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Today is World Down Syndrome Day, designed to raise awareness of what Down’s syndrome is, what it means to have Down’s syndrome, and how people with Down’s syndrome play a vital role in their communities.
And so, today, and indeed the last few weeks, has proved an extremely busy time for all at the Cheshire Down’s Syndrome Support Group. More on that later!
But firstly, a bit of background on CDSSG, whom the Steve Morgan Foundation have supported in their latest round of funding grants which will enable to charity to employ its first ever Education Officer.
“We have been going for about ten years now,” says Julie Duff, CEO of CDSSG.
“During that time, we have grown from an around-the-kitchen table organisation supporting ten families across Cheshire to where we are today, supporting in excess of 100 families.
“Overall, that means we support between 400 and 500 people as a minimum on a regular basis.
“We do everything from starting by having a conversation with parents before they have their baby if they received a pre-natal diagnosis of Down’s syndrome, and chatting to them about what it is like to have a baby with Down’s syndrome in 2018.
“We also go into high schools talking to pupils about friendship groups right through to parents’ social evenings where we can go out and have a laugh and chat about our children.
“And then there are family fun days as well.
“We offer a very broad level of services for our wonderful community who are great in supporting us as well, especially with events like those taking place today.”
Julie continues: “What is particularly lovely are the friendships that have happened outside of the charity
“We will have introduced people who will have gone off and developed their own friendship groups after meeting at one of our events or pre-school groups.
“It is about knowing that there is somebody they can talk to if they have had a bad day or if the child is making a transition from nursery to primary school or from primary school to high school and not knowing what to expect.
“They have got somebody who has been through that process who can help them and give advice.
“They always have a bit of fun when they meet up as well, which is great both for the children and also their siblings.”
The CDSSG is now preparing to extend its educational support for children and their families thanks to the funding grant from the Steve Morgan Foundation.
A three-year grant of over £60,000 will help with costs for a new Educational Advocate position as well as Makaton speech and language training for the successful applicant.
“This grant is going to allow us to really build on our school network,” adds Julie.
“The opportunity to have an Education Officer who is going to build the relationship between families and schools, and help the young people become more integrated into the school day is absolutely brilliant for us.
“The feedback we have had from families about the idea of this role is so positive.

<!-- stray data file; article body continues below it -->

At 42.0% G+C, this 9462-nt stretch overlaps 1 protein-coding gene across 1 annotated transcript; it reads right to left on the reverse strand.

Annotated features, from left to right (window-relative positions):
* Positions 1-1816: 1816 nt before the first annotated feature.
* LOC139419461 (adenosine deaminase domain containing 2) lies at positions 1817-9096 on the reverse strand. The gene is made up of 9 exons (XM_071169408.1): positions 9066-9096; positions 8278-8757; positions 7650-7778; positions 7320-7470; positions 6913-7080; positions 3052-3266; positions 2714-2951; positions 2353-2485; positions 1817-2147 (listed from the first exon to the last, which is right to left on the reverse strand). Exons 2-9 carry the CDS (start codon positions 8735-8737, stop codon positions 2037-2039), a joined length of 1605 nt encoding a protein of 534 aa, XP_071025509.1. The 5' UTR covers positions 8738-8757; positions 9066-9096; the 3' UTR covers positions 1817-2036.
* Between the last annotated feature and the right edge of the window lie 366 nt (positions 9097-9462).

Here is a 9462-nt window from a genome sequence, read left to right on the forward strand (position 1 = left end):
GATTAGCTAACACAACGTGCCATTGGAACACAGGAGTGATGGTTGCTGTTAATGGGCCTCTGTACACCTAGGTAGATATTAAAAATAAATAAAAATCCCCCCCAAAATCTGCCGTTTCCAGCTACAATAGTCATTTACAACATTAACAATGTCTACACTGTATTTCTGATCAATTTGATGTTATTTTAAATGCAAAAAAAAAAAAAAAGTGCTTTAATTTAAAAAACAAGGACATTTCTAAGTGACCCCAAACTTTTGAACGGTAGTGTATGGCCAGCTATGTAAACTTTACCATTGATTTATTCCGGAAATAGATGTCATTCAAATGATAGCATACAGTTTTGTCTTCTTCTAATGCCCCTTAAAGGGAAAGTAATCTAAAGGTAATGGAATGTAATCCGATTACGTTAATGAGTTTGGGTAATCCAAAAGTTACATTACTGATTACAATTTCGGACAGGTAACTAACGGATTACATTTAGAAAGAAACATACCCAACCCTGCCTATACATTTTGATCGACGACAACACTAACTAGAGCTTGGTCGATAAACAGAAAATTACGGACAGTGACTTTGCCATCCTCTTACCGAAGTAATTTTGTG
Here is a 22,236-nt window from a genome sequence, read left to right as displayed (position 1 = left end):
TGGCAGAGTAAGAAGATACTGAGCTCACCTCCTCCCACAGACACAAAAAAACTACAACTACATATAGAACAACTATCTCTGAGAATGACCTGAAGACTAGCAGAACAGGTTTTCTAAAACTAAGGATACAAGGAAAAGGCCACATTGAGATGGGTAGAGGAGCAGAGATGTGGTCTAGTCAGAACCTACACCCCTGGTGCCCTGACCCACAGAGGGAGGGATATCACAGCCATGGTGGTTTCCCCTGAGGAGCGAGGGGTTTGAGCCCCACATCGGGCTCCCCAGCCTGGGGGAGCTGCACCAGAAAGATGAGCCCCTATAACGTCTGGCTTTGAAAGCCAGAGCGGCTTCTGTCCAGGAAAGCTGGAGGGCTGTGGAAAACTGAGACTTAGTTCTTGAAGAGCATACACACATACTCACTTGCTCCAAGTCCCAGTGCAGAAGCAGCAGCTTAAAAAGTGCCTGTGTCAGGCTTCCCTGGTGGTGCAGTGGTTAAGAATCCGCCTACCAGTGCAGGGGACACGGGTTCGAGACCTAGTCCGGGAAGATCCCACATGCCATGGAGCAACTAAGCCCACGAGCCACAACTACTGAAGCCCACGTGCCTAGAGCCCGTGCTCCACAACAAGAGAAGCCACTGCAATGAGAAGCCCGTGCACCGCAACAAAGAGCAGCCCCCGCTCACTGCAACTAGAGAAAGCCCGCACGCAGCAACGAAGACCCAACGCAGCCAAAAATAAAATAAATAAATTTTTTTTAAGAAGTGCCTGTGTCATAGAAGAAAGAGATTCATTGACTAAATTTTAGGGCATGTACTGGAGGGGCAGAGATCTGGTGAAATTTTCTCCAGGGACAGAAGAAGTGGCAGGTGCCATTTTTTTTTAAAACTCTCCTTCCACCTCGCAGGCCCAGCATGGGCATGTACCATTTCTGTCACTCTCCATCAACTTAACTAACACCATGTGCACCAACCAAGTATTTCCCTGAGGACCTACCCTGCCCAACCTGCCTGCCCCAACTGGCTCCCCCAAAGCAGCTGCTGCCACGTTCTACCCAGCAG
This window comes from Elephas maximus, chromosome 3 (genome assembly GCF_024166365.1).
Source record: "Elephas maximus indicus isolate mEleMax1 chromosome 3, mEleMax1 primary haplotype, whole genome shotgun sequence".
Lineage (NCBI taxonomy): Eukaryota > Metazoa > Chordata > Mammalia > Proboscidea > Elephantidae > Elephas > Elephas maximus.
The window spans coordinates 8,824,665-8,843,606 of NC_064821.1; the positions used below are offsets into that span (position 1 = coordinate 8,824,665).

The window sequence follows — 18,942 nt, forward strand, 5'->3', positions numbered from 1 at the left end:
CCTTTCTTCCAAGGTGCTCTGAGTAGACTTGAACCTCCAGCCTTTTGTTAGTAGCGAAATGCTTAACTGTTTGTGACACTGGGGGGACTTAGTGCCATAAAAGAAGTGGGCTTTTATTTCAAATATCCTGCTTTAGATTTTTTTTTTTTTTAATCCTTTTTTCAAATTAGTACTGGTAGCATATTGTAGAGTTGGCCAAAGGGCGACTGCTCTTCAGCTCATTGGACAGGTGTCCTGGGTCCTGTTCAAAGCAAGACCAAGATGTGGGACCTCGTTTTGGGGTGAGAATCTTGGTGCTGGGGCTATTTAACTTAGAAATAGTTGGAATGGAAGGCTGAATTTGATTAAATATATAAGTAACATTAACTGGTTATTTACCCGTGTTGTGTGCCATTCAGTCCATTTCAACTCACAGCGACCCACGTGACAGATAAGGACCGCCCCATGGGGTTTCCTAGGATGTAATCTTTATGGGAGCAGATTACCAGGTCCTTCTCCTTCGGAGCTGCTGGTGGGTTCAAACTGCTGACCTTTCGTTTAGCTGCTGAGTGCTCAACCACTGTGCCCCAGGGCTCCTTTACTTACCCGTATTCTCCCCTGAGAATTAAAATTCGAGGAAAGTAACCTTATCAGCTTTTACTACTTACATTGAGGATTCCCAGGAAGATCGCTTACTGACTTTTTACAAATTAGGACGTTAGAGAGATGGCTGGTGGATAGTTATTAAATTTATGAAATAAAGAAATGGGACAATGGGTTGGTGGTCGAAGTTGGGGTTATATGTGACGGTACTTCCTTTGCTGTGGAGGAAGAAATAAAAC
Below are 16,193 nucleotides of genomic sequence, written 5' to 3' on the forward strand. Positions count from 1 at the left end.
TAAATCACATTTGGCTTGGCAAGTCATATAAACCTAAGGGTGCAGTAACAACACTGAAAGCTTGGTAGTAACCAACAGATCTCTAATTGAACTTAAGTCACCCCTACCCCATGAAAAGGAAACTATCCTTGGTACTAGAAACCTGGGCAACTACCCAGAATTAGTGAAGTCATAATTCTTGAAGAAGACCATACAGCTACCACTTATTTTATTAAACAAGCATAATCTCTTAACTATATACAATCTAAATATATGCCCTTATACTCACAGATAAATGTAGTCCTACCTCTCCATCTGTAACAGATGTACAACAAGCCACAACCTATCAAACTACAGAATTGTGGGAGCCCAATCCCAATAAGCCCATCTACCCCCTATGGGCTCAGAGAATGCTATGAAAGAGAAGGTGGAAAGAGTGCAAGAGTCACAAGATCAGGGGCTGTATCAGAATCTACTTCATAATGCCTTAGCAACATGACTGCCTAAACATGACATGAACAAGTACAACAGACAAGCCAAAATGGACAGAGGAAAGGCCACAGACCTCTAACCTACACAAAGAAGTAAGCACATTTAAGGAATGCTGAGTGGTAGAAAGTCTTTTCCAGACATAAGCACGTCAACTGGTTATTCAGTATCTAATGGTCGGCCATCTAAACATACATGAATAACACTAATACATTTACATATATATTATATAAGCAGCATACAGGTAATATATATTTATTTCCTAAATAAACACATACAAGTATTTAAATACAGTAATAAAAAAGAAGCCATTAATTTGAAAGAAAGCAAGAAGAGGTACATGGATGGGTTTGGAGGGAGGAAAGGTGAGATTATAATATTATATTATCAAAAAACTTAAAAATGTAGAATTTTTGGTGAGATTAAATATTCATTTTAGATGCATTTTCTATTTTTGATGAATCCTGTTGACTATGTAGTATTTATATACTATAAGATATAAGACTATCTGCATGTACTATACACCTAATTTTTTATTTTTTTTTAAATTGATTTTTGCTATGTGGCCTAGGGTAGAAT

“Right through from nursery to high school level, the individual who gets this job is going to be pretty busy – but will make a real difference!
“They will help the schools in terms of providing the learning profile of a child with Down’s syndrome and help make the curriculum more accessible.
“And they can also play a part in delivering some key targets which will be identified via the child’s IEP (Individual Education Plan).
“The role will involve visiting each school once every six weeks and building up that relationship which is vital for the children.
“With how we are at the moment, we are only able to really get involved and visit a school when a child reaches crisis point.
“With this new position, intervention will have happened before that moment and that is why we are so appreciative of the funding and the difference it will make.
“With the sign language training as well, those techniques will help support the families and set the children language targets.
“The sign language training can also be delivered to the schools, so they can learn the signs they may need to help the child access the curriculum.”
Back then to World Down Syndrome Day, taking place today, in which one of the initiatives is to wear #LotsofSocks or brightly coloured socks.
Now recognised by the United Nations, World Down Syndrome Day is today, the 21st day of the third month, marking the uniqueness of the triplication of the 21st chromosome which causes Down’s syndrome.
CDSSG have pre-sold 30,000 sock-shaped gingerbread biscuits to local schools and support groups as well as delivering assemblies to a total of 10,000 pupils across Cheshire to raise awareness.
They have also been running a ‘Get up for Down’s’ campaign since January where people have run, walked, cycled or swam with the aim of reaching 213 miles (again signifying the 21st day of the third month) by today.
That all comes to an end today with a dog walk from 10am in Marbury Park in Northwich.
“It has been a very busy few weeks but we are all looking forward to it,” added Julie.